Limiting exposure to retaliatory discharge claims

Why you can't rely on regular mail to deliver the pink slip to workers' comp claimants

The Ohio Supreme Court recently decided a case that should make employers re-evaluate how they give notice of termination to any employee who has previously filed for workers' compensation. Following the court's decision in Lawrence v. City of Youngstown, being able to establish actual notice by the previously injured employee of the date on which his/her employment ended is critical if the employer wants to limit the employee's ability to claim that the termination resulted from filing the workers' compensation claim—an unlawful cause for termination.

Ordinarily, giving termination notice to an employee is done in person, and often at the job site. Frequently, the employer relies on assistance from its human resources department to communicate the employment decision, document the exit meeting, collect any company property from the employee and ensure an orderly and uneventful exit.

However, when a previously injured employee who has been away from the job has simply failed to return to work when able to do so, has exhausted leave time and failed to provide any evidence that he/she is unable to return to work or perform the essential duties of the job or if a legitimate job restructuring or reduction in force is under way during the employee's absence, it is not unusual for employers to communicate terminations through regular U.S. mail. After the court's decision in Lawrence, however, communicating a termination in that manner to a previously injured employee who has filed for workers' compensation leaves an employer exposed to prolonged liability for a wrongful termination claim.

In Ohio, employees are protected by statute from being terminated because of filing for workers' compensation due to a workplace injury. Under Ohio Rev. Code 4123.90, no employer may discharge an employee for filing a workers' compensation claim or participating in any workers' compensation proceedings. Accordingly, if an employer's decision to terminate an employee coincides in any way with or following a workers' compensation claim or subsequent proceedings (which are ongoing), an employer faces the strong potential for drawing an additional claim for retaliatory discharge—even if the termination was made for a legitimate reason.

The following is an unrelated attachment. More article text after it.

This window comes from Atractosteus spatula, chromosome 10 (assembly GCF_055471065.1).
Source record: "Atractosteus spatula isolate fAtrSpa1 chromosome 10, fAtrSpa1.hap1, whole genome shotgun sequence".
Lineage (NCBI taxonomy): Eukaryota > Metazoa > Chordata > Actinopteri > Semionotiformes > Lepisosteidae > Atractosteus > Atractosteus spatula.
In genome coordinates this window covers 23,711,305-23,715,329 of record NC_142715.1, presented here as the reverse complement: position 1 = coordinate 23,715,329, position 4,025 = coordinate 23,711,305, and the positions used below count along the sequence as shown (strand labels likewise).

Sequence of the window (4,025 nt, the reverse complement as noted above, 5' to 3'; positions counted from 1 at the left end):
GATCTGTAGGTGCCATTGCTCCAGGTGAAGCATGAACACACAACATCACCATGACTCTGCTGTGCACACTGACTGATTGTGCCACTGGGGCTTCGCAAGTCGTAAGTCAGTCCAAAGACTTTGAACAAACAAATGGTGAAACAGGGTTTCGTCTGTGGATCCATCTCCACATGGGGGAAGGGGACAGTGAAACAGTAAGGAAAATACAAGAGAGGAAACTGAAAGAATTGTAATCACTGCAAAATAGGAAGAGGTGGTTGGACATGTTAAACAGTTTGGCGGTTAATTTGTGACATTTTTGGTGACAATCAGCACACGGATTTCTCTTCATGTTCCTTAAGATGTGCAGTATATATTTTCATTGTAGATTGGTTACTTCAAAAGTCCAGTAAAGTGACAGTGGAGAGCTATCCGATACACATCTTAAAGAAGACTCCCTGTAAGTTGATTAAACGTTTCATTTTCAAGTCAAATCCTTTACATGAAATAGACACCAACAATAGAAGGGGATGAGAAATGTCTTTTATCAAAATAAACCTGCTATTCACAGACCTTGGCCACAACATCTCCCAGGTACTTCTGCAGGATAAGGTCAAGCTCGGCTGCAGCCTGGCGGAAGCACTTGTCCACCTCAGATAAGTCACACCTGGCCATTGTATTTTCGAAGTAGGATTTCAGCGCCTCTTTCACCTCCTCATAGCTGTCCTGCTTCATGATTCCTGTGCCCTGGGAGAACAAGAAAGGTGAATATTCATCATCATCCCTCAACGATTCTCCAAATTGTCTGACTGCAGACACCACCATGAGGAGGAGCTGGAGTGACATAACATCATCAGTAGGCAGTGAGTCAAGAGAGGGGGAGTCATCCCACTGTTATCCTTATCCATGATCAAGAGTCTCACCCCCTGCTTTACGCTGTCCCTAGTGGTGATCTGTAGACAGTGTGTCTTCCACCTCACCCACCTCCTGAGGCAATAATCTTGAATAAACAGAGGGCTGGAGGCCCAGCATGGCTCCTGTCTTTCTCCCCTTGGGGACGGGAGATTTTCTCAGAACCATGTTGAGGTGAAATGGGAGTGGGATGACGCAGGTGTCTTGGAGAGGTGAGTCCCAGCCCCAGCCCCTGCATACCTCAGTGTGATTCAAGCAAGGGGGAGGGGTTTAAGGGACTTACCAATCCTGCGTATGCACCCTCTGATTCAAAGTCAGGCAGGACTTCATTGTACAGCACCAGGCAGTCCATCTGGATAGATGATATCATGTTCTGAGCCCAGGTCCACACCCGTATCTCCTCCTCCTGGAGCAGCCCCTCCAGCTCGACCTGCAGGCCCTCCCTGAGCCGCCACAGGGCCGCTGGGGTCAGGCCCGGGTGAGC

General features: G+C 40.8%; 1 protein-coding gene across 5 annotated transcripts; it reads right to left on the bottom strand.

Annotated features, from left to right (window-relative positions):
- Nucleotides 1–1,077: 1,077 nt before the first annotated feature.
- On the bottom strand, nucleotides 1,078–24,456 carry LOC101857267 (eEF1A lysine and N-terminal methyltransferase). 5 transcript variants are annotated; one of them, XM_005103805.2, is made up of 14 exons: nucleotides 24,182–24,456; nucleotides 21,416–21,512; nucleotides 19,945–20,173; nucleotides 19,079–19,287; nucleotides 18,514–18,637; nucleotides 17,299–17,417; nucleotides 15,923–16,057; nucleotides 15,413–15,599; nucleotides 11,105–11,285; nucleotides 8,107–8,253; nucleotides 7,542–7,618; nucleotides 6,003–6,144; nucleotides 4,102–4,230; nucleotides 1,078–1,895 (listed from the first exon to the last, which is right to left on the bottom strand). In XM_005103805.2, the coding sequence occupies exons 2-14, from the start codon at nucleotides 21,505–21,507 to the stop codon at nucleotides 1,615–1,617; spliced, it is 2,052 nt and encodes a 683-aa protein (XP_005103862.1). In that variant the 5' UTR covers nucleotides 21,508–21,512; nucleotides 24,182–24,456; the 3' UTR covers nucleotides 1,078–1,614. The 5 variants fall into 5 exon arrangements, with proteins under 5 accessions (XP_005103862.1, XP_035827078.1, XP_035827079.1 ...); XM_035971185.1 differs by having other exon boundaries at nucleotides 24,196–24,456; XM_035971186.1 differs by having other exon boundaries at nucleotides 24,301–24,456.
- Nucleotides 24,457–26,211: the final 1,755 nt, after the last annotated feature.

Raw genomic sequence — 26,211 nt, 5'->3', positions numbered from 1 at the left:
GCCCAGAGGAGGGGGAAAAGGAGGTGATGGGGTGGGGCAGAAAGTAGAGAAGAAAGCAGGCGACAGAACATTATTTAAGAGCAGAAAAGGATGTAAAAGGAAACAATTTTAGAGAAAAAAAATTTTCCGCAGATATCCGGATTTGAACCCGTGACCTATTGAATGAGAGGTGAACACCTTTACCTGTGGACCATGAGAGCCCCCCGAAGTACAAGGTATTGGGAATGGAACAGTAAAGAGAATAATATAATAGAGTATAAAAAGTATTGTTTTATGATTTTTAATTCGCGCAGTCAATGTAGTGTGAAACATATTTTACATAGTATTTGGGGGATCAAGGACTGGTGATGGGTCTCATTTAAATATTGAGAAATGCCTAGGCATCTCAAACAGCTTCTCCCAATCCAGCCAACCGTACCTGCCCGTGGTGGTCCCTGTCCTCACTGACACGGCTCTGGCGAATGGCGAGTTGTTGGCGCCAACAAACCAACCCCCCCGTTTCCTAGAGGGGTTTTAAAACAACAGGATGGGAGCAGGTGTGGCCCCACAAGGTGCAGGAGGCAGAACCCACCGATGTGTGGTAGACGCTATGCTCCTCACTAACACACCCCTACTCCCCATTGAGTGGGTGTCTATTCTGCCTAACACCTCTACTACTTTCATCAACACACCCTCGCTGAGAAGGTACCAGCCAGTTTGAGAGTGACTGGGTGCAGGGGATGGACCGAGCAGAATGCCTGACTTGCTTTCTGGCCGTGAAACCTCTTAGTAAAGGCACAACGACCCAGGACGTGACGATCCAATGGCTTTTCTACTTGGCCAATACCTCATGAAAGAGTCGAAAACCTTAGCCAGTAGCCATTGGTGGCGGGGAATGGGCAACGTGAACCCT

Fortunately, the statute limits the time period within which an employee may claim that the termination was unlawful and due to his/her workers' compensation claim. Under the statute, no retaliation claim can be maintained unless the employer receives notice of the claim within 90 days immediately following discharge of the employee. So, establishing an employee's knowledge of the moment of termination is critical for closing the window of time in which an employee may claim retaliation.

In Lawrence, the employee had been suspended without pay from work and was not working when the city of Youngstown discharged him. The city sent him a letter by regular mail notifying him that his employment was terminated shortly after his unpaid leave commenced. The employee, however, maintained that he did not learn of the discharge until several weeks later. As a result, he argued that the 90-day period within which to provide his employer with notice of the alleged retaliation did not begin to run when the employer sent the termination letter. Because the city had not provided notice by certified mail, the date of actual notice remained in dispute, and the Ohio Supreme Court held that the city "did not definitively demonstrate reasonably prompt notification." As a result, the employee was allowed to maintain a retaliatory discharge claim that otherwise would have been barred as late.

The court noted that methods of notification "like personal notification, hand delivery of notice, or a certified letter" are all "designed to effectively communicate notice reasonably promptly." Presumably, each of those methods would have prevented the employee from maintaining a "late" claim.

In the aftermath of Lawrence, if an employer wants to limit the time period available for a terminated employee to claim retaliation, notice of termination by regular mail is no longer enough.

—Jim Grove